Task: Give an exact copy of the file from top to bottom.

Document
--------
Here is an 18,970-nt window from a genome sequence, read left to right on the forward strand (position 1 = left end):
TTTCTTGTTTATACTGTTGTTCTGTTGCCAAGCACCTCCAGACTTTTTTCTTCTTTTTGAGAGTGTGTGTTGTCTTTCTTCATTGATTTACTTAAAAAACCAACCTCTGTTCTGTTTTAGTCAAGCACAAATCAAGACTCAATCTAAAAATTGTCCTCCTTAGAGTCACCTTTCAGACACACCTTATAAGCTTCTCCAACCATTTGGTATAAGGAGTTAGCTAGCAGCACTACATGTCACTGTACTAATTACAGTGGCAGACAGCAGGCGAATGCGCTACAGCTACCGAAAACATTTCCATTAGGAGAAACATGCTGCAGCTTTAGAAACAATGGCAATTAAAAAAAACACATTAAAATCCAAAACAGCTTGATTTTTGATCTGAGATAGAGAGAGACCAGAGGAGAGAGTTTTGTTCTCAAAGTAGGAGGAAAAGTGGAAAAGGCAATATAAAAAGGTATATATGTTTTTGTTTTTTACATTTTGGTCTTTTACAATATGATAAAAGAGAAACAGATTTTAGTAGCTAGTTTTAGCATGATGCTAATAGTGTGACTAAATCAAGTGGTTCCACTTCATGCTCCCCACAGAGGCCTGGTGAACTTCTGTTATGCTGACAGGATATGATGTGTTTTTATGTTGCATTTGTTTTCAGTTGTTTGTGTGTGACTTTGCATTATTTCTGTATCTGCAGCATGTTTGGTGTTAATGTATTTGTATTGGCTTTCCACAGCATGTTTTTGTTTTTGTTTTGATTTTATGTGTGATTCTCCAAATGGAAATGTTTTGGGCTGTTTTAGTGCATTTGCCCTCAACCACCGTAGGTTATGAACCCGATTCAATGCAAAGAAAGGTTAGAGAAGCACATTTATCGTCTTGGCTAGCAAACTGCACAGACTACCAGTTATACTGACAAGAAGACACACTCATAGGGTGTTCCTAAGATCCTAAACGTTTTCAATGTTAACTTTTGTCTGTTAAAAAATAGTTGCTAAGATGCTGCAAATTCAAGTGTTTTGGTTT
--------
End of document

Here is an 18,970-nt window from a genome sequence, read left to right on the forward strand (position 1 = left end):
TTTCTTGTTTATACTGTTGTTCTGTTGCCAAGCACCTCCAGACTTTTTTCTTCTTTTTGAGAGTGTGTGTTGTCTTTCTTCATTGATTTACTTAAAAAACCAACCTCTGTTCTGTTTTAGTCAAGCACAAATCAAGACTCAATCTAAAAATTGTCCTCCTTAGAGTCACCTTTCAGACACACCTTATAAGCTTCTCCAACCATTTGGTATAAGGAGTTAGCTAGCAGCACTACATGTCACTGTACTAATTACAGTGGCAGACAGCAGGCGAATGCGCTACAGCTACCGAAAACATTTCCATTAGGAGAAACATGCTGCAGCTTTAGAAACAATGGCAATTAAAAAAAACACATTAAAATCCAAAACAGCTTGATTTTTGATCTGAGATAGAGAGAGACCAGAGGAGAGAGTTTTGTTCTCAAAGTAGGAGGAAAAGTGGAAAAGGCAATATAAAAAGGTATATATGTTTTTGTTTTTTACATTTTGGTCTTTTACAATATGATAAAAGAGAAACAGATTTTAGTAGCTAGTTTTAGCATGATGCTAATAGTGTGACTAAATCAAGTGGTTCCACTTCATGCTCCCCACAGAGGCCTGGTGAACTTCTGTTATGCTGACAGGATATGATGTGTTTTTATGTTGCATTTGTTTTCAGTTGTTTGTGTGTGACTTTGCATTATTTCTGTATCTGCAGCATGTTTGGTGTTAATGTATTTGTATTGGCTTTCCACAGCATGTTTTTGTTTTTGTTTTGATTTTATGTGTGATTCTCCAAATGGAAATGTTTTGGGCTGTTTTAGTGCATTTGCCCTCAACCACCGTAGGTTATGAACCCGATTCAATGCAAAGAAAGGTTAGAGAAGCACATTTATCGTCTTGGCTAGCAAACTGCACAGACTACCAGTTATACTGACAAGAAGACACACTCATAGGGTGTTCCTAAGATCCTAAACGTTTTCAATGTTAACTTTTGTCTGTTAAAAAATAGTTGCTAAGATGCTGCAAATTCAAGTGTTTTGGTTT